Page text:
Monthly injections of testosterone lowered sperm count
A male contraceptive jab could be as effective at preventing pregnancies as the female pill or condoms, work shows.
The monthly testosterone injection works by temporarily blocking sperm production and could revolutionise birth control, experts believe.
In trials in China only one man in 100 fathered a child while on the injections, the Journal of Clinical Endocrinology & Metabolism reports.
Six months after stopping the jabs the men's sperm counts returned to normal.
Family planning campaigners welcomed the news and said they hoped an injection would give couples more choice and enable men to take a greater share of the responsibility for contraception.
But experts said more trials were needed to check the safety of the jab.
Previous attempts to develop an effective and convenient male contraceptive have encountered problems over reliability and side effects, such as mood swings and a lowered sex drive.
Despite the injection having no serious side effects, almost a third of the 1,045 men in the two-and-a-half year trial did not complete it and no reason was given for this.
Lead researcher Dr Yi-Qun Gu, from the National Research Institute for Family Planning in Beijing, China, said: "For couples who cannot, or prefer not to use only female-orientated contraception, options have been limited to vasectomy, condom and withdrawal.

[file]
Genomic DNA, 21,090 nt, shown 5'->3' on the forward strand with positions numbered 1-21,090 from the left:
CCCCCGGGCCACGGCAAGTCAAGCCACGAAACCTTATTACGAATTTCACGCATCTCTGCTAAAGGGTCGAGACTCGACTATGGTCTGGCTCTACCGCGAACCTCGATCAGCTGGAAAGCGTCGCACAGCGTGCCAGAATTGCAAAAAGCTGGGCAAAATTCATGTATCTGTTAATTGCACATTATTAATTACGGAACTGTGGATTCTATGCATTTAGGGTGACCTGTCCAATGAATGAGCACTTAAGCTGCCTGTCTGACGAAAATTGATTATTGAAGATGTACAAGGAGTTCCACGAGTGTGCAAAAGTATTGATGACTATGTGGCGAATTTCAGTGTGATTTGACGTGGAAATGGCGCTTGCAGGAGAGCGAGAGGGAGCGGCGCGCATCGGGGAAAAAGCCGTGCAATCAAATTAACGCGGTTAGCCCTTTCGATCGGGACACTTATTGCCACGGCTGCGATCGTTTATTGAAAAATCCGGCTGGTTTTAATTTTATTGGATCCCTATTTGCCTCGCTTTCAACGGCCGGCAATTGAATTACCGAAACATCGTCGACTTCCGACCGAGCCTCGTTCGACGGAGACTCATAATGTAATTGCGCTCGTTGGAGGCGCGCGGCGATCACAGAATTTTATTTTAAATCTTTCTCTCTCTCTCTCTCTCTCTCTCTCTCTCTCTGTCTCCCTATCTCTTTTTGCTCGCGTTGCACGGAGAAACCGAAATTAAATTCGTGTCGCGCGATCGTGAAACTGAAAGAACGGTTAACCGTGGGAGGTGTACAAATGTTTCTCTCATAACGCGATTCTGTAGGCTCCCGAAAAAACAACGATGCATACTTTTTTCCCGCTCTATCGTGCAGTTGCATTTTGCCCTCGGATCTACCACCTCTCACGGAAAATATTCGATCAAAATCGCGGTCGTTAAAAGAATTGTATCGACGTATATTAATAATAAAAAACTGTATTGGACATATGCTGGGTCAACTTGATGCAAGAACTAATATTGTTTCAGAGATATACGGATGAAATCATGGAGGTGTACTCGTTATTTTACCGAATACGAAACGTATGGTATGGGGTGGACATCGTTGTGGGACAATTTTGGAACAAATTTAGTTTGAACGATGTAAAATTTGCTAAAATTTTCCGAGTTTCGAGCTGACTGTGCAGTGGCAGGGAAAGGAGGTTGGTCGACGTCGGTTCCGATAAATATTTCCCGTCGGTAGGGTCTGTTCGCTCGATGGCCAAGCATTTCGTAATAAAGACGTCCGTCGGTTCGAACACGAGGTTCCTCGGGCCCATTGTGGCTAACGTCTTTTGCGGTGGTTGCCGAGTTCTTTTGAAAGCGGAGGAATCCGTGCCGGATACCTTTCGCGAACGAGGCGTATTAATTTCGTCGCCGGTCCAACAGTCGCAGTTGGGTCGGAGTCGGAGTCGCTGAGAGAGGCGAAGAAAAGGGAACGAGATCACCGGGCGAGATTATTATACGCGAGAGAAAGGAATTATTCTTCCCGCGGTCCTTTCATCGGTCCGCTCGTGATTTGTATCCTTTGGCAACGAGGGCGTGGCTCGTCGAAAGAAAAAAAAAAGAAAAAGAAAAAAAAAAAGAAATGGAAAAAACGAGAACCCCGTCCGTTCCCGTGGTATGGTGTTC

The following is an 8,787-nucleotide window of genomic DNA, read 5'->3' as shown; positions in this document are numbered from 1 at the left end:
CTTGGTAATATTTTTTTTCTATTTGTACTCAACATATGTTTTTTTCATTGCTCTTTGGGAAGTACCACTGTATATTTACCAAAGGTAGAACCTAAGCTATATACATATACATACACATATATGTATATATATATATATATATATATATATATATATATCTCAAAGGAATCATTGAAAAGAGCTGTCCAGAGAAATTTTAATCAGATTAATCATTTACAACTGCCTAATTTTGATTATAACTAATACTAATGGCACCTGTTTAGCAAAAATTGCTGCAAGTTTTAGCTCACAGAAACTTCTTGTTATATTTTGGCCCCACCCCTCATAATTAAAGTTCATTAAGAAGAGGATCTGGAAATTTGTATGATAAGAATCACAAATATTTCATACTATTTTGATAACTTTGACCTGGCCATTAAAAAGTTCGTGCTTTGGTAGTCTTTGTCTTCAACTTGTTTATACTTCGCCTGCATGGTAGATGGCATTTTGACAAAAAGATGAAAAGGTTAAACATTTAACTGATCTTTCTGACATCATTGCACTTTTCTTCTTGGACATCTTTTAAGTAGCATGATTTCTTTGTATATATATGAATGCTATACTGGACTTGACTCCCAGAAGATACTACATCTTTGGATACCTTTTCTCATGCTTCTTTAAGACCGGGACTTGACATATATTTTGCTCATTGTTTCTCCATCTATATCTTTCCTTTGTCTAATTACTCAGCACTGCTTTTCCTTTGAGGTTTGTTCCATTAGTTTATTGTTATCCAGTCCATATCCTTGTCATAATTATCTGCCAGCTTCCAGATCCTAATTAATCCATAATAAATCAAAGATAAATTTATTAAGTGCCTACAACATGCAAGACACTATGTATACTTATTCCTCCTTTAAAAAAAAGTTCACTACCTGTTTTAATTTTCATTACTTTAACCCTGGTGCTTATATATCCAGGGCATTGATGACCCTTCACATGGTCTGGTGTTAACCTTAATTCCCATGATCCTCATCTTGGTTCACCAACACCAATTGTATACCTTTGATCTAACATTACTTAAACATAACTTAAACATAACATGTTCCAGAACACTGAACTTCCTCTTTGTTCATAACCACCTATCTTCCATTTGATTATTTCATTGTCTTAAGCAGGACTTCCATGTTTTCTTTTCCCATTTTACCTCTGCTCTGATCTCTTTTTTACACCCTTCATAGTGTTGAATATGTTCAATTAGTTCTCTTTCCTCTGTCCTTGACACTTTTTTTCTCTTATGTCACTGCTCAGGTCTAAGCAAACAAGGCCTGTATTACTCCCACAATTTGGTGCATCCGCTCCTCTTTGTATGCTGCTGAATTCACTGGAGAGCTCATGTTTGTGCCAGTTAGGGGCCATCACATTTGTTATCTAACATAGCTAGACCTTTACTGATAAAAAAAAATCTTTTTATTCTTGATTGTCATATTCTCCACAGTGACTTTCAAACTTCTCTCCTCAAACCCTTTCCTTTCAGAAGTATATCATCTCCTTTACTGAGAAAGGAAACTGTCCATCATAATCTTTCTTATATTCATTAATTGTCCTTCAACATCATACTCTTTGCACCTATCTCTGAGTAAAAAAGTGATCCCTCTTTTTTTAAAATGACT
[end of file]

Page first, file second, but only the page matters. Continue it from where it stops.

"Our study shows a male hormonal contraceptive regimen may be a potential, novel and workable alternative."
He said if further tests proved successful the treatment could become widely available in five years from now.
Mr Laurence Shaw, of the London Bridge Fertility Centre and the British Fertility Society, said: "If a male contraceptive like this became available it would be great and would give people another choice.
"It would empower men to make a decision which involves more than just a condom. At the moment the onus is on the woman and men do not have that much choice.
"But we have been here before with testosterone as a method of contraception. We need more rigorous safety testing."
He said in trials, the female Pill was still more effective as a contraceptive than the new jab, but that in real life they might be comparable because it is easier to forget to take a pill.
A spokeswoman from Marie Stopes International said: "This is a very positive step forward. The more range of contraceptives there are, the better.
"But if this does become available men should still remember that it will not protect them against sexually transmitted infections and they should still use a condom."
Rebecca Findlay of the Family Planning Association said: "In the past fpa has asked men if they would use hormonal contraception, and a third gave a definite yes they would.
"More research is needed to make sure that any new method is safe and effective, but men will welcome the continued search to give them more control over their fertility and sexual health."